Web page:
Why Our Parents Interview Our Teachers – Chalkbeat | Region & Cash

In First Person, Chalkbeat features personal essays by educators, students, parents, and others who think and write about public education.

“How do you engage parents as partners in your classroom, class and school community?”

Every teacher who interviews at my school has to answer this question. But it’s not me who’s asking; This question comes from our parents.

I am the Founding Director of Rocketship Dennis Dunkins Elementary, overseeing the Stop Six neighborhood of Fort Worth, Texas. We are opening our new school next month but we have started to build relationships with our parents over a year ahead of our scheduled opening.

Clearly, now more than ever, parents want to be involved in their children’s education. And too many schools focus their parenting efforts on what parents can do for the school (eg, fundraising, volunteering, donations in kind). This is important work, but it is not enough. To build true partnerships with parents, educators need to think about what they can do to get parents deeply involved and invested in their school.

Inviting parents to interview teacher candidates at my new school is one of the ways we build partnerships with the parents we serve. By involving parents in important hiring decisions, we draw on their critical insights – draw on their creative power our School.

Many of our parents couldn’t believe it when we first asked them to participate. “Me?” said one parent when we published an open call for parent interviewers. “You want to know what I think of my child’s future teacher? No one’s ever asked me that.” I’ve had parents who thought the teachers were interviewing the parents, not the other way around! And we’ve had Spanish speaking parents who understand spoken English but have never been asked to interfere like that. They couldn’t believe they were being asked to help interview teachers.

Headshot of a woman with short black hair.  She wears a black top with a bow and hoop earrings.

dr Christina Hampton

Courtesy of Rocketship Public Schools

In advance, the parents met with our management team to discuss questions the parents wanted to ask and to discuss the parameters of the interview. On the day of the interview, the parents asked each teacher candidate such questions as how they see the role of parents in their child’s education, how they help each child in their class to achieve something, and how they handle difficult situations with parents. Parents have also shared their own stories of having a special needs child and struggling at school themselves. They have spoken openly about their hopes for what this school can be for our community.

Seeing the parents truly engage in the interview process, asking thoughtful questions and demonstrating to the candidates the power of our collective community filled my soul with joy. After all, a teacher is not just a class leader, but a person charged with engaging and communicating with families.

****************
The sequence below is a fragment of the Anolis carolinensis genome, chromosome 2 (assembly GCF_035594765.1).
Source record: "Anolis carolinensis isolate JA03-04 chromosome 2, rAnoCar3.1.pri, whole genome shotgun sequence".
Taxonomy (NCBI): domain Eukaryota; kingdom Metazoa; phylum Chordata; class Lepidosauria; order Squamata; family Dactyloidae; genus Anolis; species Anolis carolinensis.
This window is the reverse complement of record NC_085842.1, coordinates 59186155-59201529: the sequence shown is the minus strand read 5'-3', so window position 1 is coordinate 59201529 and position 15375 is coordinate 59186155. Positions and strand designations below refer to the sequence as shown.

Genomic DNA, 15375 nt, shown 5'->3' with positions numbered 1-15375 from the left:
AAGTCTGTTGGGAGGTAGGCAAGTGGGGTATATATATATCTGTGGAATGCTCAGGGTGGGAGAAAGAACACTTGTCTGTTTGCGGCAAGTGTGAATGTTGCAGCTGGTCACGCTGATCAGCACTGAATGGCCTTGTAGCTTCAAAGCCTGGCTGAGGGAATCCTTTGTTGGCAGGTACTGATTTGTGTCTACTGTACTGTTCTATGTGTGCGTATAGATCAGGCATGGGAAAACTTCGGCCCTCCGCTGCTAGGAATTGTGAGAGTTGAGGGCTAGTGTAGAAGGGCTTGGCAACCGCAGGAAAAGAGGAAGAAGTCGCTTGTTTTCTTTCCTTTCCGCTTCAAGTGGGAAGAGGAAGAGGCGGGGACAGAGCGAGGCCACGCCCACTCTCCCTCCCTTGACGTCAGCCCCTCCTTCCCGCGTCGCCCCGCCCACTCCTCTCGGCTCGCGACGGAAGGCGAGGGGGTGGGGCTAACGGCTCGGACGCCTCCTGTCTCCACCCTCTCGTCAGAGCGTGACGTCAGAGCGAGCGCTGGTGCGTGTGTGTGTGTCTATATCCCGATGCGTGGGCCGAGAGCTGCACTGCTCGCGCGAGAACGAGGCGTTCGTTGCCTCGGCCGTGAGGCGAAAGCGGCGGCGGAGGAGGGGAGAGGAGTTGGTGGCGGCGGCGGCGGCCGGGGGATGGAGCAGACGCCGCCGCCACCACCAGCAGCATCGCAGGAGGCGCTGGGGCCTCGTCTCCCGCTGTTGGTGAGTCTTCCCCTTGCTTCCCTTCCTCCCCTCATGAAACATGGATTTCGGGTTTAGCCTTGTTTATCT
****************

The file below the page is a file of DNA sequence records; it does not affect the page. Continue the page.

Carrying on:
“You want to know what I think of my child’s future teacher? Nobody has ever asked me that.’

I am a product of the Stop Six community. I attended local district K-12 schools, attended college and graduate school, and eventually earned a PhD in Educational Leadership and Political Studies. I owe a large part of my success to my parents, who supported my education. They knew how to interfere and fight to get me what I needed because they understood how to navigate the system. My mother was a teacher, principal and principal in the Fort Worth Independent School District for over 30 years and my father was an engineer with the Fort Worth Fire Department. On his days off, he was a substitute teacher and often mentored young men at school.

But many parents do not know how to find their way in a complex system or what options are available to their children. Parents shouldn’t have to fight their way into our schools; They should be invited, invited to share their stories and perspectives. Involving diverse parents in our community has helped me make important hiring decisions that will shape the future of our school.

Parents and educators want the same thing: the best for our children. By working together—in hiring, naming our school (after a longtime Fort Worth educator), and choosing our enrichment offerings, our core value, and more—we unleash the power of our parents along with the power of our staff to create a create transformation school.

dr Christina Hanson is the founding director of Rocketship Dennis Dunkins Elementary and a mother of two who will attend school there. A native of Southeast Fort Worth, she knows what it is like to be a student, mother, teacher and principal in the community she now serves. Hanson holds a PhD in Educational Leadership and Policy Studies from Tarleton State University.

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